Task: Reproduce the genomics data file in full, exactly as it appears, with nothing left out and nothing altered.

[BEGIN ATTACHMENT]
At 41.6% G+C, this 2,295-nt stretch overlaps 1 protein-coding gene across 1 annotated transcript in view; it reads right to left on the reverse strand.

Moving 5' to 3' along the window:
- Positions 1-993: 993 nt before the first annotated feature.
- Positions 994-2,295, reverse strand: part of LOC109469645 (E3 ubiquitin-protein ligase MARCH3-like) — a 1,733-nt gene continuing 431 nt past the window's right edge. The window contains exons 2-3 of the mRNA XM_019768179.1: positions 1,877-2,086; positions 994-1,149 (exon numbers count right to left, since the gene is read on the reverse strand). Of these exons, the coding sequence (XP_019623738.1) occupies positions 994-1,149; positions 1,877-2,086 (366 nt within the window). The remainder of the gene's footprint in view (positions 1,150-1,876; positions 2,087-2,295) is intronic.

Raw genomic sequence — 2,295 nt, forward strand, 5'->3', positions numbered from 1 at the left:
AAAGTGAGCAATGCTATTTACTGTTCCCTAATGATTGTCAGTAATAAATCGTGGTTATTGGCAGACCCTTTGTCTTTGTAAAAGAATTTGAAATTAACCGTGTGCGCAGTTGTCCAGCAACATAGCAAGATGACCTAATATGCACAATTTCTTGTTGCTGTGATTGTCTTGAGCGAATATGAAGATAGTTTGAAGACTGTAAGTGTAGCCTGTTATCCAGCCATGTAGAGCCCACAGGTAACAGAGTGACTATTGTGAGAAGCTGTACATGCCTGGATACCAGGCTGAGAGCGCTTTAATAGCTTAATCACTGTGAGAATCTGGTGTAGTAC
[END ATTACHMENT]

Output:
At 41.6% G+C, this 2,295-nt stretch overlaps 1 protein-coding gene across 1 annotated transcript in view; it reads right to left on the reverse strand.

Moving 5' to 3' along the window:
- Positions 1-993: 993 nt before the first annotated feature.
- Positions 994-2,295, reverse strand: part of LOC109469645 (E3 ubiquitin-protein ligase MARCH3-like) — a 1,733-nt gene continuing 431 nt past the window's right edge. The window contains exons 2-3 of the mRNA XM_019768179.1: positions 1,877-2,086; positions 994-1,149 (exon numbers count right to left, since the gene is read on the reverse strand). Of these exons, the coding sequence (XP_019623738.1) occupies positions 994-1,149; positions 1,877-2,086 (366 nt within the window). The remainder of the gene's footprint in view (positions 1,150-1,876; positions 2,087-2,295) is intronic.

Raw genomic sequence — 2,295 nt, forward strand, 5'->3', positions numbered from 1 at the left:
AAAGTGAGCAATGCTATTTACTGTTCCCTAATGATTGTCAGTAATAAATCGTGGTTATTGGCAGACCCTTTGTCTTTGTAAAAGAATTTGAAATTAACCGTGTGCGCAGTTGTCCAGCAACATAGCAAGATGACCTAATATGCACAATTTCTTGTTGCTGTGATTGTCTTGAGCGAATATGAAGATAGTTTGAAGACTGTAAGTGTAGCCTGTTATCCAGCCATGTAGAGCCCACAGGTAACAGAGTGACTATTGTGAGAAGCTGTACATGCCTGGATACCAGGCTGAGAGCGCTTTAATAGCTTAATCACTGTGAGAATCTGGTGTAGTAC